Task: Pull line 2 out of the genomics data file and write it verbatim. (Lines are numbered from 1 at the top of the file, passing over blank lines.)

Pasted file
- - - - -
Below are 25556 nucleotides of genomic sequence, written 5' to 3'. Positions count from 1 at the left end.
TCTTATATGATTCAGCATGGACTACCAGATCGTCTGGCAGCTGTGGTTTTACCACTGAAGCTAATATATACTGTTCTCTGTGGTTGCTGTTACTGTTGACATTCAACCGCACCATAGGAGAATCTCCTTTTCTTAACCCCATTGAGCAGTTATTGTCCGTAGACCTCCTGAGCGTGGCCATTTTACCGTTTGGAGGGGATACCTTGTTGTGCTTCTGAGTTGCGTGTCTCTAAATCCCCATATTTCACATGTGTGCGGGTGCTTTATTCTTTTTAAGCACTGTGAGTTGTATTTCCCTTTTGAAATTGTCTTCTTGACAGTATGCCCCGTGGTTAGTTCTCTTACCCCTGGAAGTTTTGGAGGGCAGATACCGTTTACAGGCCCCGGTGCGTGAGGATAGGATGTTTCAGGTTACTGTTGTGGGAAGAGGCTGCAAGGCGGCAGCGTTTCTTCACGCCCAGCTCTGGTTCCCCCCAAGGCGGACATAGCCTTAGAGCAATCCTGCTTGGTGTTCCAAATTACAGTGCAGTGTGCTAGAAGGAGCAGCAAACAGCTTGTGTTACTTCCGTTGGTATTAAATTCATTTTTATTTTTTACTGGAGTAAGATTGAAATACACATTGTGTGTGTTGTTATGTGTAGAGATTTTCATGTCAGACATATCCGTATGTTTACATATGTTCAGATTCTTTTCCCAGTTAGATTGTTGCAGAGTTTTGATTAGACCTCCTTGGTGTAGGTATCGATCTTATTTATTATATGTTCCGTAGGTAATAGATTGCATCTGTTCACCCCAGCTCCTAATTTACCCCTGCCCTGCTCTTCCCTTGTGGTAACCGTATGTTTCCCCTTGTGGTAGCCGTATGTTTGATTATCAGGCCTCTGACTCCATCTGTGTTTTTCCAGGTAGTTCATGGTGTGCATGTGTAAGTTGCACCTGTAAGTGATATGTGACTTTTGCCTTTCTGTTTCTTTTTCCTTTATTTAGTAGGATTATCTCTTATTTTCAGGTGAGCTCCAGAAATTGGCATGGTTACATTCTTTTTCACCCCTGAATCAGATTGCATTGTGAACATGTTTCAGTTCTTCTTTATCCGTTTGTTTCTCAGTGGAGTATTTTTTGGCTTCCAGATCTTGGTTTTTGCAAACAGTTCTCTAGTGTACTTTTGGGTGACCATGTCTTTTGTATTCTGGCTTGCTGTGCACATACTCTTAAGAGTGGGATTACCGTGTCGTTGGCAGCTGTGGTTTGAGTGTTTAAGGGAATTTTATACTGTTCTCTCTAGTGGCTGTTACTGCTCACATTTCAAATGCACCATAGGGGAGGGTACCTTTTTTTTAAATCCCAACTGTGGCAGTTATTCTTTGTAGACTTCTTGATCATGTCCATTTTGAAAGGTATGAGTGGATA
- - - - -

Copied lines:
TCTTATATGATTCAGCATGGACTACCAGATCGTCTGGCAGCTGTGGTTTTACCACTGAAGCTAATATATACTGTTCTCTGTGGTTGCTGTTACTGTTGACATTCAACCGCACCATAGGAGAATCTCCTTTTCTTAACCCCATTGAGCAGTTATTGTCCGTAGACCTCCTGAGCGTGGCCATTTTACCGTTTGGAGGGGATACCTTGTTGTGCTTCTGAGTTGCGTGTCTCTAAATCCCCATATTTCACATGTGTGCGGGTGCTTTATTCTTTTTAAGCACTGTGAGTTGTATTTCCCTTTTGAAATTGTCTTCTTGACAGTATGCCCCGTGGTTAGTTCTCTTACCCCTGGAAGTTTTGGAGGGCAGATACCGTTTACAGGCCCCGGTGCGTGAGGATAGGATGTTTCAGGTTACTGTTGTGGGAAGAGGCTGCAAGGCGGCAGCGTTTCTTCACGCCCAGCTCTGGTTCCCCCCAAGGCGGACATAGCCTTAGAGCAATCCTGCTTGGTGTTCCAAATTACAGTGCAGTGTGCTAGAAGGAGCAGCAAACAGCTTGTGTTACTTCCGTTGGTATTAAATTCATTTTTATTTTTTACTGGAGTAAGATTGAAATACACATTGTGTGTGTTGTTATGTGTAGAGATTTTCATGTCAGACATATCCGTATGTTTACATATGTTCAGATTCTTTTCCCAGTTAGATTGTTGCAGAGTTTTGATTAGACCTCCTTGGTGTAGGTATCGATCTTATTTATTATATGTTCCGTAGGTAATAGATTGCATCTGTTCACCCCAGCTCCTAATTTACCCCTGCCCTGCTCTTCCCTTGTGGTAACCGTATGTTTCCCCTTGTGGTAGCCGTATGTTTGATTATCAGGCCTCTGACTCCATCTGTGTTTTTCCAGGTAGTTCATGGTGTGCATGTGTAAGTTGCACCTGTAAGTGATATGTGACTTTTGCCTTTCTGTTTCTTTTTCCTTTATTTAGTAGGATTATCTCTTATTTTCAGGTGAGCTCCAGAAATTGGCATGGTTACATTCTTTTTCACCCCTGAATCAGATTGCATTGTGAACATGTTTCAGTTCTTCTTTATCCGTTTGTTTCTCAGTGGAGTATTTTTTGGCTTCCAGATCTTGGTTTTTGCAAACAGTTCTCTAGTGTACTTTTGGGTGACCATGTCTTTTGTATTCTGGCTTGCTGTGCACATACTCTTAAGAGTGGGATTACCGTGTCGTTGGCAGCTGTGGTTTGAGTGTTTAAGGGAATTTTATACTGTTCTCTCTAGTGGCTGTTACTGCTCACATTTCAAATGCACCATAGGGGAGGGTACCTTTTTTTTAAATCCCAACTGTGGCAGTTATTCTTTGTAGACTTCTTGATCATGTCCATTTTGAAAGGTATGAGTGGATA